Although banks may have stepped away from debit card fees, other services can be targeted to increase revenue, as TD Bank has done.

Just days after the nation’s biggest banks pull back from their plans to impose debit card usage fees, letters of upcoming fee hikes have hit the mailboxes of TD Bank customers.

Effective December 3, 2011, four checking account-related fees will experience an increase:

  • Wire transfers – from $10 to $15
  • Certified checks – from $4 to $8
  • Money orders – from $4 to 5
  • Stop-payment fee – from $25 to $30

Last week, when Chase and Wells Fargo announced the end of their debit card fee plans, TD came out saying it would not charge debit card fees. Three-quarters of TD customer used debit cards 15 times per month, according to a recent TD Bank poll.

Bank of America succumbed to public pressure and ditched its plan to charge debit card fees in 2012 – eradicating any hint of such fees in the banking industry. All banks noted that customer feedback led to their decisions drop the fees.

However, industry analysts were quick to point out that banks won’t relent on the fee tactics after new regulations take a big cut on a significant revenue stream.

TD Bank’s bigger fees hit customers on services that are less frequently used compared to debit cards.

Earlier in the year, TD Bank stopped refunding for transactions at non-TD ATMs and introduced a new checking account product line when many other banks also restructured their checking products and services.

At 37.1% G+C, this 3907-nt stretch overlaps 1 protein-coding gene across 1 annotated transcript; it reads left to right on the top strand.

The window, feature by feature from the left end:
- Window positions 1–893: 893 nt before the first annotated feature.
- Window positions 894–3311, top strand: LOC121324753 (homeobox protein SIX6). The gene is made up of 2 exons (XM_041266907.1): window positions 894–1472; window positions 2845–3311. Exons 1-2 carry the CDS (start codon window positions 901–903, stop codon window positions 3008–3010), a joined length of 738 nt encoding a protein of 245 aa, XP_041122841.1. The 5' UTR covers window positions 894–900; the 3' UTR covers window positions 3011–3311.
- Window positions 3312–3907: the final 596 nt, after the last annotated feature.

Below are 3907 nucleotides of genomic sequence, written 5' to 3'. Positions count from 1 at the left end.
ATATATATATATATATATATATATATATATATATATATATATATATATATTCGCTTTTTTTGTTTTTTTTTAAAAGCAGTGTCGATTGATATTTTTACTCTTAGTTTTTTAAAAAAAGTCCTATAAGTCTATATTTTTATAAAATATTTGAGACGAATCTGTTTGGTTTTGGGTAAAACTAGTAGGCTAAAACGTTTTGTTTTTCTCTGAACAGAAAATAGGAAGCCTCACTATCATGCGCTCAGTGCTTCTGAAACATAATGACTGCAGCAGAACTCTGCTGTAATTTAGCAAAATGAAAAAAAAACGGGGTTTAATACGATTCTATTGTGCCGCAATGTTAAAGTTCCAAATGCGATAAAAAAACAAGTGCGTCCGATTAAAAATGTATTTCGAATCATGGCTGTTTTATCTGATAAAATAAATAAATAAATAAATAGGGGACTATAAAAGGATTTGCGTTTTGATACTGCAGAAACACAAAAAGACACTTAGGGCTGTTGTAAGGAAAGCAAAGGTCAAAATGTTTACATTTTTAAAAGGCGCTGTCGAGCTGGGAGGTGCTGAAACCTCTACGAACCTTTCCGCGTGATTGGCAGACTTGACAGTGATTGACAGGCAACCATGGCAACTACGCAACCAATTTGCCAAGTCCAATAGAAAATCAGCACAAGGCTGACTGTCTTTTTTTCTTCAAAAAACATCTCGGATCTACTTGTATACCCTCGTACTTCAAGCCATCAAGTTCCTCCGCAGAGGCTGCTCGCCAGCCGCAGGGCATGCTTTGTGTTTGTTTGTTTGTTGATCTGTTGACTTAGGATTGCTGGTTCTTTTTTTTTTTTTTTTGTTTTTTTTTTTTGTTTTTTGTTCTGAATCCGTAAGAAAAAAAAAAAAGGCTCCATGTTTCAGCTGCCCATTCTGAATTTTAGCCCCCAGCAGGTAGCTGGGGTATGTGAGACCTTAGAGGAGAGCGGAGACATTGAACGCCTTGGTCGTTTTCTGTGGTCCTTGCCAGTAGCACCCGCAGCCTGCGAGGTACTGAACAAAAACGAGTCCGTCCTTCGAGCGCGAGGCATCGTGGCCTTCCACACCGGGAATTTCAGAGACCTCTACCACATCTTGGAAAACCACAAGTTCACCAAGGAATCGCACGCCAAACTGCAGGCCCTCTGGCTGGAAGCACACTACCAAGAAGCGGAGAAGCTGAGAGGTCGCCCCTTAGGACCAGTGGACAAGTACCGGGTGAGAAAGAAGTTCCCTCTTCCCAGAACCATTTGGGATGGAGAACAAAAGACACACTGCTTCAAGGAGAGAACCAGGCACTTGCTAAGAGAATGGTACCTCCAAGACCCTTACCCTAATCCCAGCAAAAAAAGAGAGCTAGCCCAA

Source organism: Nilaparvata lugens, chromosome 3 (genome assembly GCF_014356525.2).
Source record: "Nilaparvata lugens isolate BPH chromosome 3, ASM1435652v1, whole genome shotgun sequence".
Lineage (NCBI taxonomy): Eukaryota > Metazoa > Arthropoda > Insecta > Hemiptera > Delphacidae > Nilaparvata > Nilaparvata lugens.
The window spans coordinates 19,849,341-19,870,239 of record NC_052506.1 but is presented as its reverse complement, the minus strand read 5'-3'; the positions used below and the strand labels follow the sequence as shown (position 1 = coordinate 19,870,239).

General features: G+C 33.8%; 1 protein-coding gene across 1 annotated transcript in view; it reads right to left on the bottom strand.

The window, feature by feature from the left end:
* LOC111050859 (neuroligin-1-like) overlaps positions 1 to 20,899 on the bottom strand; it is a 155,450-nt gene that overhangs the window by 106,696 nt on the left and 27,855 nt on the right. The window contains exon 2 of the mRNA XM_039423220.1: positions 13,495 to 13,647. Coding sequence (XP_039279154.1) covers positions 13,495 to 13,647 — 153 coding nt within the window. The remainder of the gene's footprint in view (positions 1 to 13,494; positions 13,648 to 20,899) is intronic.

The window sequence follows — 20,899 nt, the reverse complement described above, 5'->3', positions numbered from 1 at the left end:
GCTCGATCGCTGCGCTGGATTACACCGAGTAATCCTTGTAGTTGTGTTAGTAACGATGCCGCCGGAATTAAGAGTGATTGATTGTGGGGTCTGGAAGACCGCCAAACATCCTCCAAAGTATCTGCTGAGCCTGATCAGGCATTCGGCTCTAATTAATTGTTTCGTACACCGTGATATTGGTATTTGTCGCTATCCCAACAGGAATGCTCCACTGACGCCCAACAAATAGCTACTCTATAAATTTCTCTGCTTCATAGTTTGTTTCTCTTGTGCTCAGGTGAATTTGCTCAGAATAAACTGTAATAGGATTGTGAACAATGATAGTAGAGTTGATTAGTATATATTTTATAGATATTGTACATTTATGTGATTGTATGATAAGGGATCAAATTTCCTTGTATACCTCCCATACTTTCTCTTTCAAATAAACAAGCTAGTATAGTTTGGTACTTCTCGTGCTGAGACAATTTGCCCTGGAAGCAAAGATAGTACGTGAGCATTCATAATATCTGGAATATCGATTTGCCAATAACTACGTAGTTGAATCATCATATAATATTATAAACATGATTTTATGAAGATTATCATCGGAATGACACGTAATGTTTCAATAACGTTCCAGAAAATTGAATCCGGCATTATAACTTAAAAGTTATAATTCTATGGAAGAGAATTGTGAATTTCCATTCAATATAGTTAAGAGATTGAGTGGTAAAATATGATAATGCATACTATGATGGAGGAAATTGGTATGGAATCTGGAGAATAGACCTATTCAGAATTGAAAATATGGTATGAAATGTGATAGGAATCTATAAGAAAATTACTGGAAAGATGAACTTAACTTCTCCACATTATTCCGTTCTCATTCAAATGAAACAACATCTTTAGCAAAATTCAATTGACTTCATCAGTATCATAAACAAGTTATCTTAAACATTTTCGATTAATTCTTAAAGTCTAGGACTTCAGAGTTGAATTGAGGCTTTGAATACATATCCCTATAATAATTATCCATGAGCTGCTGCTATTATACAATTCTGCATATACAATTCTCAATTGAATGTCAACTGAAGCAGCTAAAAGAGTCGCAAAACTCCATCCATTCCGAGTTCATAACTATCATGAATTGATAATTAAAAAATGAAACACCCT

Savings Accounts Affected Too

Additionally, also effective December 3, TD Bank will charge a $9 excess withdrawal fee on savings accounts.

Under a federal rule called Regulation D, consumers are limited to six withdrawals or outgoing transfers per month in savings or money market accounts.

Currently, customers are not charged when violating this rule. Multiple violations may result in TD Bank closing their account or changing it to a checking account.

Many other big banks already charge an excess withdrawal fee – some even begin charging a fee before the six-withdrawal limit. TD says that this will impact roughly 1% of TD Bank’s customers.

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  • Ethegr8

    I pulled out of TD earlier this year. I was a Commerce Customer and a loyal customer for over 10 years. Since TD has been running the back, the fees kept building, not everything is obvious either. Happy ex TD’er

    • Giraffe412

      I love how people complain about TD. From someone who works there, every email that’s sent out is about pushing great customer service. You go to any other bank and they could give to shits what your name is, they just product push cause all you are is a sales goal. The fact that people complain about a $100 minimum is beyond ridiculous. Even if we were still Commerce, the account would have a $100 minimum. In this economy, it’s inevitable that businesses need to raise prices in order to survive. Do you complain at your local super market for changing the price of bananas? During this time, TD refuses to increase the fees on frequently used products in order to continue providing the type of customer service that COMMERCE was known for. I would imagine the $100 minimum is nothing compared to the $500 and $1000 minimum that other competing banks are requiring.